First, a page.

Fear when combined with falsehood and insular inward-looking nationalism make a potent combination that can lead to the brutalization of society in the short term and possible disaster in the longer term. Sri Lanka is gaining international notoriety on this account. The issue of enforced cremation of those who die of Covid, or are suspected of it as a possible cause of death, has shocked the sensibilities of the world to the extent that four UN Special Rapporteurs have called on Sri Lanka to permit burial of such fatalities. Significantly, these were the Special Rapporteur on freedom of religion or belief; the Special Rapporteur on the right of everyone to the enjoyment of the highest attainable standard of physical and mental health; the Special Rapporteur on minority issues; and the Special Rapporteur on the promotion and protection of human rights and fundamental freedoms while countering terrorism.
The initial optimism that accompanied President Gotabaya Rajapaksa’s ascension to the presidency is wearing thin in the face of the seemingly insurmountable problems he has to deal with including the economic crisis and most unexpectedly the Covid spread. But there are also the more traditional issues of abuse of power, corruption and inter-community tensions that are raising their heads. The recent prison riot, which has seen brutality, is what people remember of the past and must not recur under a government that cares for its people regardless of their stations in life or communities. When he won the presidential election in November 2019 there was a great deal of hope that the president was a leader with strong convictions who would immediately take charge and put things right in an efficient manner.
Despite its small size Sri Lanka has occasionally been prominent on the world scene for both good reasons and bad. Sri Lanka gained much positive publicity for having the first woman prime minister Sirimavo Bandaranaike in 1960. This was one of the factors that helped Sri Lanka to host the non-aligned conference in 1976 which was attended by 86 heads of states or their representatives and enabled Sri Lanka to play a lead role on the international scene. In the decade of the 1960s and 1970s Sri Lanka was also known internationally as a model of a country that could provide its people with a relatively high quality of life on a relatively low income. At that time Sri Lanka had economic policies that emphasized income re-distribution and subsidies that kept inequalities significantly lower than what they are today.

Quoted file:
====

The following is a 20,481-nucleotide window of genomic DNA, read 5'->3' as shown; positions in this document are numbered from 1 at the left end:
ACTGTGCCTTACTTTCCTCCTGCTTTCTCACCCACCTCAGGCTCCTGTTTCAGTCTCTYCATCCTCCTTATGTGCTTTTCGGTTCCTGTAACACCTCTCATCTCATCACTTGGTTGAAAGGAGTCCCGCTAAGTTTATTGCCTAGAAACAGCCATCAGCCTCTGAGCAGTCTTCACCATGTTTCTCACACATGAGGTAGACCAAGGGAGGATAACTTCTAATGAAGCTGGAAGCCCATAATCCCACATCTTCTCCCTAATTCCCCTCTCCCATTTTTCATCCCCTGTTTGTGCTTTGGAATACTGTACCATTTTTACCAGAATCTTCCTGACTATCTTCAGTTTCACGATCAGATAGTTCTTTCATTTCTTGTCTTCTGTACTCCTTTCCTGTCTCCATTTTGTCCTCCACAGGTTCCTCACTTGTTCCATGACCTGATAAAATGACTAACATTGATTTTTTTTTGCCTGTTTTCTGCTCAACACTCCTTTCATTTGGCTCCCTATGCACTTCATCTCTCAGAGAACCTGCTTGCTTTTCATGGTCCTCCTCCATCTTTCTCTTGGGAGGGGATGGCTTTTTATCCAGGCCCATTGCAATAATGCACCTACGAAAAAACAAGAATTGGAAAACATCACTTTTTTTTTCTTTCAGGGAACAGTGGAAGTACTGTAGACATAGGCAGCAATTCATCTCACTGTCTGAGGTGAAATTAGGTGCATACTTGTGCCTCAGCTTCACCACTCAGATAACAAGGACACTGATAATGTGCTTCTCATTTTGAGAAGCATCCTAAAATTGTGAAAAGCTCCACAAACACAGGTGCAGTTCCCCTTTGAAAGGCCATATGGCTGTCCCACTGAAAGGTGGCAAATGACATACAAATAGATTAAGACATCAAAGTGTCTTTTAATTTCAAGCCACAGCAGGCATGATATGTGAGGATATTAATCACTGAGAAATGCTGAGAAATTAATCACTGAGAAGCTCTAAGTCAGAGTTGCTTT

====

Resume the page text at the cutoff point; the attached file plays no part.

The budget debate taking place at this time is when the country has suffered a setback in its efforts to keep the Covid pandemic at bay. There is increasing criticism being voiced especially in the social media and civil society at the government’s utilization of the military at the expense of civilian leadership in meeting this health challenge. The increase in the military budget and the diminished health budget in the context of the enormous increase in the budget deficit is indicative of the government’s priorities. The military is playing an increased role in civilian affairs, not only leading the battle against the coronavirus but also in terms of administrative presence in the government bureaucracy, with retired military personnel being deployed to positions of leadership. This seems to reflect the president’s personal faith in the military forces he served both as a combat officer and later as Defense Secretary.
The sudden spread of the Covid-19 coronavirus has caught both the government and larger society by surprise and generated collective alarm. President Gotabaya Rajapaksa has been chiding the people for failing to be more careful about their safety and taking the necessary precautions. Until the recent outbreak took on serious proportions, people felt obliged to wear face masks to avoid being questioned by the police rather than for their own personal safety and that of those around them. Participants at social gatherings frequently put aside their masks after they got inside the venue. The belief that was propagated by the government that Sri Lanka was the second most successful country in the world in terms of containing Covid took a firm grip on the popular imagination.